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Alpecin-Deceuninck team's Belgian rider Jasper Philipsen (centre) cycles past the finish line to win ahead of second-placed Intermarche - Wanty team's Eritrean rider Biniam Girmay (R) and third-placed Israel - Premier Tech team's German rider Pascal Ackermann (L) during the 10th stage of the 111th edition of the Tour de France cycling race, 187,3 km between Orleans and Saint-Amand-Montrond, central France, on Tuesday. Image Credit: AFP

Saint-Amand-Montrond: Belgian Jasper Philipsen won a mass sprint ahead of Eritrean Biniam Girmay on a flat 10th stage he described as a “mental rest day” in the Tour de France on Tuesday.

Tellingly there was no escape from the peloton after riders had their first actual rest day on Monday, and while the pace was slow the final sprint on the 187.3km ride south from Orleans was explosive.

Last year’s green jersey winner Philipsen won by a clear margin to close the gap on current occupant Girmay, who has 267 points to the Alpecin rider’s 193.

Philipsen, 26, was guided to victory by teammate and world road race champion Mathieu van der Poel.

“When you have a world champion to lead you out in your Tour de France sprint it is magnificent,” said Philipsen after hitting a speed of 75km/h (46.6 mph).

“He managed to do exactly what we wanted. It’s something special, all credit to him,” he said of Van der Poel, who will be one of the favourites for the Olympic road race in Paris next month.

After Monday’s day without racing, the 172 remaining riders embarked from the city of Orleans past the statue of Jeanne d’Arc and the historic city’s giant cathedral.

“It was maybe a mental rest day,” Philipsen said apologetically.

“There was a bit of joking and riders chatting with friends,” he added.

Low balmy skies and a temperature of 28 degrees Celsius (82 degrees Fahrenheit) persuaded the bunch to pace themselves across the vast wheat plains to the south of Orleans.

It was slow enough for Briton Tom Pidcock to unwrap a sandwich from silver foil, while beside him Pavel Sivakov spotted the open door of a camping car and gracefully launched his water bottle through it.

Halfway to Nice

Before Wednesday’s potentially explosive stage, man-to-beat Tadej Pogacar protected his 33-second overall lead over Remco Evenepoel with defending champion Jonas Vingegaard at 1min 15sec in third.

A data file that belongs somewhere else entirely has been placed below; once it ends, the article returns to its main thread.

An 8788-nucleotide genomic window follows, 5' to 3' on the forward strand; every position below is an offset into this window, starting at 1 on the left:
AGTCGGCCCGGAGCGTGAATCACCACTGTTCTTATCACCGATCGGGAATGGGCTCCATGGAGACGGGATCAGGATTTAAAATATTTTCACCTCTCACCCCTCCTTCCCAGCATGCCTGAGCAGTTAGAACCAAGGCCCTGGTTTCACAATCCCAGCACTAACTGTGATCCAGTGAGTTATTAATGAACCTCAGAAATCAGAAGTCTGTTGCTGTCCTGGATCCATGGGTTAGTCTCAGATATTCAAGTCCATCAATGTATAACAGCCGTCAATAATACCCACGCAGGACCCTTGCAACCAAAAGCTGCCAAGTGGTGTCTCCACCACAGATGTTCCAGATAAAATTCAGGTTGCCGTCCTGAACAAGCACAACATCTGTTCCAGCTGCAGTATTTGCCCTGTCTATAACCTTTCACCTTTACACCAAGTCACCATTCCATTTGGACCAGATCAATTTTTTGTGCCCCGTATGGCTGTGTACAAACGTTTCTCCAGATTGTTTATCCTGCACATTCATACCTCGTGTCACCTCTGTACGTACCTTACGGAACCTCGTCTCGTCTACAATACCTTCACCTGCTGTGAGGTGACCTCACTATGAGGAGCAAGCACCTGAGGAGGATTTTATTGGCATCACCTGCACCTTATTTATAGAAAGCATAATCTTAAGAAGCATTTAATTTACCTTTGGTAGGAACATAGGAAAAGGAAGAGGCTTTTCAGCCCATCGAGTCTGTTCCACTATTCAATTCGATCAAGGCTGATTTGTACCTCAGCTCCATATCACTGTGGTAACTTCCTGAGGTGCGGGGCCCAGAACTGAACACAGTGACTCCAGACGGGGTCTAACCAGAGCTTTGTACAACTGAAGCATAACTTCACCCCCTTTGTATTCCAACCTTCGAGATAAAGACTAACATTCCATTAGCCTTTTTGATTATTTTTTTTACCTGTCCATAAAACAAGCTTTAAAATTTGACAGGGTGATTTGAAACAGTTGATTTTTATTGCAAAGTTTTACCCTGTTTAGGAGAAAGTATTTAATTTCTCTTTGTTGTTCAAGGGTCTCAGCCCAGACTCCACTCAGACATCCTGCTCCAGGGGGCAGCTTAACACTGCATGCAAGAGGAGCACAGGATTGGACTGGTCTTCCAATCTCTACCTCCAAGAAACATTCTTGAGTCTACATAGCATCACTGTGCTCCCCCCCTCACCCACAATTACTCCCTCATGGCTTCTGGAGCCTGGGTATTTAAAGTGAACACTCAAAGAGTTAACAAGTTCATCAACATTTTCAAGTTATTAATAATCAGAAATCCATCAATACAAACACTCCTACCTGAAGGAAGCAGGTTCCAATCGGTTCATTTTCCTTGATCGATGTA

“Tomorrow will be full gas (very fast),” predicted Tuesday’s winner.

The so-called Fab Four of Pogacar, Evenepoel, Vingegaard and Primoz Roglic are locked in a tense and tetchy struggle at this halfway stage, with no obvious favourite yet.

In his Giro d’Italia-Tour double bid Pogacar may have expected to be further ahead given how much effort he has invested.

“I’m looking forward to the Pyrenees and I know them well,” said Pogacar, adding that he lived near Nice where the race ends and had studied those hills well.

Evenepoel looks fresh and calm and is giving off a far happier vibe than the three others.

Two-time winner Vingegaard is riding into form and winning a war of nerves as he tails Pogacar relentlessly, but has suffered an early blow with the 1min 15sec deficit.

Pogacar’s compatriot Roglic is waging a dark horse run in fourth at 1min 36sec but is priming his form for week three.

Any hopes of a record-extending 36th stage win for Mark Cavendish dissolved when he lost his sprint train on a tight corner in the final kilometre.

Strong winds

At the same finish line on stage 13 of the 2013 Tour, 39-year-old Cavendish managed to cross an echelon in strong winds, but on Tuesday he was outside the chase at the finale.

Wednesday’s 211km ride continues south but through dormant volcanic mountains including a handful of testing climbs to the west of the city of Clermont.

French rider Romain Bardet, who has finished in the top three of the Tour’s overall standings twice, will be celebrated by fans planning a warm welcome in his home region on is his final Grande Boucle.

“There will be a good party whatever happens,” Bardet said.